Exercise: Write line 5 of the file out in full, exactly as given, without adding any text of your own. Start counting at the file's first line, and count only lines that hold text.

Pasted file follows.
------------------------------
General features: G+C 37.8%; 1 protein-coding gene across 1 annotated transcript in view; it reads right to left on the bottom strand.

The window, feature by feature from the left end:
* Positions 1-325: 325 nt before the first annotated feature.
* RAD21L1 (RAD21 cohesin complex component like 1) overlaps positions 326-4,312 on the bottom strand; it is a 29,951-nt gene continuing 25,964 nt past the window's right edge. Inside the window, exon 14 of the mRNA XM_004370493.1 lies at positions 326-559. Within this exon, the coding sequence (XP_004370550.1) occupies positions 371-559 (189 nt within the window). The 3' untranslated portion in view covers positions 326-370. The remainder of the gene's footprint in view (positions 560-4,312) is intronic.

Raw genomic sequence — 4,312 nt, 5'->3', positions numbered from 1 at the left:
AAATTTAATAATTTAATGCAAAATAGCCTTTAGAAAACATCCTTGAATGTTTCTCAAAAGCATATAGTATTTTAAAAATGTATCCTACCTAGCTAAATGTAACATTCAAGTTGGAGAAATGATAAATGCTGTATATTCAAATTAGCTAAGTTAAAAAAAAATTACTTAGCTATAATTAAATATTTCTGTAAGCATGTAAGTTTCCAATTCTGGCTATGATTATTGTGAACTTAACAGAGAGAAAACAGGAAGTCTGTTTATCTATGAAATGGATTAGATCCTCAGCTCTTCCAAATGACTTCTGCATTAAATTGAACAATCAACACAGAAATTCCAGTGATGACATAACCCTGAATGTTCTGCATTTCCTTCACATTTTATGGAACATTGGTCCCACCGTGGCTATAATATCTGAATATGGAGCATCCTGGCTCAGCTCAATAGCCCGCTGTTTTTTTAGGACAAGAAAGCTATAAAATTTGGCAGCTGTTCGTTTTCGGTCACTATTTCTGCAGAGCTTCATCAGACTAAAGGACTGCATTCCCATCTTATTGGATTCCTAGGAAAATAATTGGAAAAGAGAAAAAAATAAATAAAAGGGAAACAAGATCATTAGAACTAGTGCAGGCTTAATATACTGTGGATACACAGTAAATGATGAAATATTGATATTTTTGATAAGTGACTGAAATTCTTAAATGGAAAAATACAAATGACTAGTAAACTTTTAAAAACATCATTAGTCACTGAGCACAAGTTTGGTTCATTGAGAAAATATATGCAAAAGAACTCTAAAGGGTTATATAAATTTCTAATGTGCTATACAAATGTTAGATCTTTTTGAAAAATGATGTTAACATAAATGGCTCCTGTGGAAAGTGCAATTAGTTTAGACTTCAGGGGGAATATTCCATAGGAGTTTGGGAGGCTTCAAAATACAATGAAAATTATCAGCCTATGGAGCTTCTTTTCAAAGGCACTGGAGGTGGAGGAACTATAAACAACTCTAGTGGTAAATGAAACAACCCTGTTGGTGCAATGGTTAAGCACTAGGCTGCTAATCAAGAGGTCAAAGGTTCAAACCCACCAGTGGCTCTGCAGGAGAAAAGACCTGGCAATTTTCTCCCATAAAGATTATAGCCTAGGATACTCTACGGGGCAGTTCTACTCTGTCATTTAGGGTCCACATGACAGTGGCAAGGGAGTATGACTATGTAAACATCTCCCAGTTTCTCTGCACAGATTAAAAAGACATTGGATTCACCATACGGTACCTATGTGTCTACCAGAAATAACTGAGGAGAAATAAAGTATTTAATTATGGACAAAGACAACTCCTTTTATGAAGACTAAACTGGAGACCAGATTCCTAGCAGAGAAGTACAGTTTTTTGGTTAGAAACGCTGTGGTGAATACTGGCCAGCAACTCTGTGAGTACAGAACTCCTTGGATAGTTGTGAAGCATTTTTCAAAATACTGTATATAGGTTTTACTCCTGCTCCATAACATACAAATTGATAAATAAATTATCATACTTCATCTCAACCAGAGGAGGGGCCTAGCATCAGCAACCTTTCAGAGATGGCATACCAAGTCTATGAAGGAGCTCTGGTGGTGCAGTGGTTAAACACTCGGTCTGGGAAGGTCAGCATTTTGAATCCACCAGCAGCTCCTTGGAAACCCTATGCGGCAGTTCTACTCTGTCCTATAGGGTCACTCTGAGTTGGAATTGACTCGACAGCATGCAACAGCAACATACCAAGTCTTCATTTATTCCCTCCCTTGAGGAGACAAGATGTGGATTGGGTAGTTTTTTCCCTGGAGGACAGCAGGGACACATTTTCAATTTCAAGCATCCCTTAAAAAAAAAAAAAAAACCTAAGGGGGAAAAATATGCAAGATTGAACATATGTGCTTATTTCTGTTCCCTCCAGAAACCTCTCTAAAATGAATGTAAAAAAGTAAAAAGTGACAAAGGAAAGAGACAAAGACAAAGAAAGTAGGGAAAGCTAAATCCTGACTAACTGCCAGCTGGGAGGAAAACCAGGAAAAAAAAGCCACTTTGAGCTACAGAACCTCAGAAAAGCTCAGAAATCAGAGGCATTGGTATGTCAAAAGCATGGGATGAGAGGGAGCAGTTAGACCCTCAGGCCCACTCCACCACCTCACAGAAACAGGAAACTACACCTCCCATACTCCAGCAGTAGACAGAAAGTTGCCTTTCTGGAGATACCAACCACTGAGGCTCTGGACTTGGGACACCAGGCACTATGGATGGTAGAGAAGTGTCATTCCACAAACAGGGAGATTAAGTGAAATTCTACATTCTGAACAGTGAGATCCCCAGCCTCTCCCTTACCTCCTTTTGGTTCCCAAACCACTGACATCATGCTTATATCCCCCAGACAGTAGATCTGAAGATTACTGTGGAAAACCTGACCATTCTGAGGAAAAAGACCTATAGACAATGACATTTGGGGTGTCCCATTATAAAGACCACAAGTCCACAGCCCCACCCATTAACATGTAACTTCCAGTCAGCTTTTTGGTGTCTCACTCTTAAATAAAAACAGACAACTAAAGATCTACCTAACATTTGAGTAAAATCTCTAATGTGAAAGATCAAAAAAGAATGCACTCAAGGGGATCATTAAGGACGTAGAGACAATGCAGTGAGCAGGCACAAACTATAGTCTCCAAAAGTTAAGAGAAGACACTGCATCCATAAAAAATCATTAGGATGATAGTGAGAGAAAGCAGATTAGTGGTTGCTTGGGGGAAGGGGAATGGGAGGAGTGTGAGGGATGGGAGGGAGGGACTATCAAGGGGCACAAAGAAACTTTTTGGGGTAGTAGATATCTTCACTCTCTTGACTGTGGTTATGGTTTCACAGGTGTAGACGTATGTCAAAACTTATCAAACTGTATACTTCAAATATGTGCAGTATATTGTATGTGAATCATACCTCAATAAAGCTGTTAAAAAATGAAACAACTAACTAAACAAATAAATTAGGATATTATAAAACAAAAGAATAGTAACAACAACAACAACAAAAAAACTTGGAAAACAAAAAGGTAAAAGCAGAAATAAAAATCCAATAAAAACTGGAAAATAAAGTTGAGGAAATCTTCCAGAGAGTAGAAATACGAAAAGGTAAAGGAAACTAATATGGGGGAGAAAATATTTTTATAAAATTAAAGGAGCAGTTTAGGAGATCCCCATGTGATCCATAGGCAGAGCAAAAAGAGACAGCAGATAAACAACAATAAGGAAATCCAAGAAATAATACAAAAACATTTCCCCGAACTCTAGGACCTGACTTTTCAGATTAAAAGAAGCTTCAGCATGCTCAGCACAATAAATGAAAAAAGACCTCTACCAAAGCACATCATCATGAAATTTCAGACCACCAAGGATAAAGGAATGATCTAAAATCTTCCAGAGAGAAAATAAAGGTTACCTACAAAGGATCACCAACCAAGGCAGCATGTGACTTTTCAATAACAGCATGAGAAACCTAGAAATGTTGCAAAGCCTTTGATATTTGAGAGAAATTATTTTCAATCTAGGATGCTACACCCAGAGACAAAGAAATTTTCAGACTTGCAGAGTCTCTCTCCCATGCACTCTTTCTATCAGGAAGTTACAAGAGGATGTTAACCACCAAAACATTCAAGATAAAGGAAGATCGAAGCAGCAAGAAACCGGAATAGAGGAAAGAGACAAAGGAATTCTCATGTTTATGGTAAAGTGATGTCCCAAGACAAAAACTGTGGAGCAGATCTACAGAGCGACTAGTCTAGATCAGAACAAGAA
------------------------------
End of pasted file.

Raw genomic sequence — 4,312 nt, 5'->3', positions numbered from 1 at the left: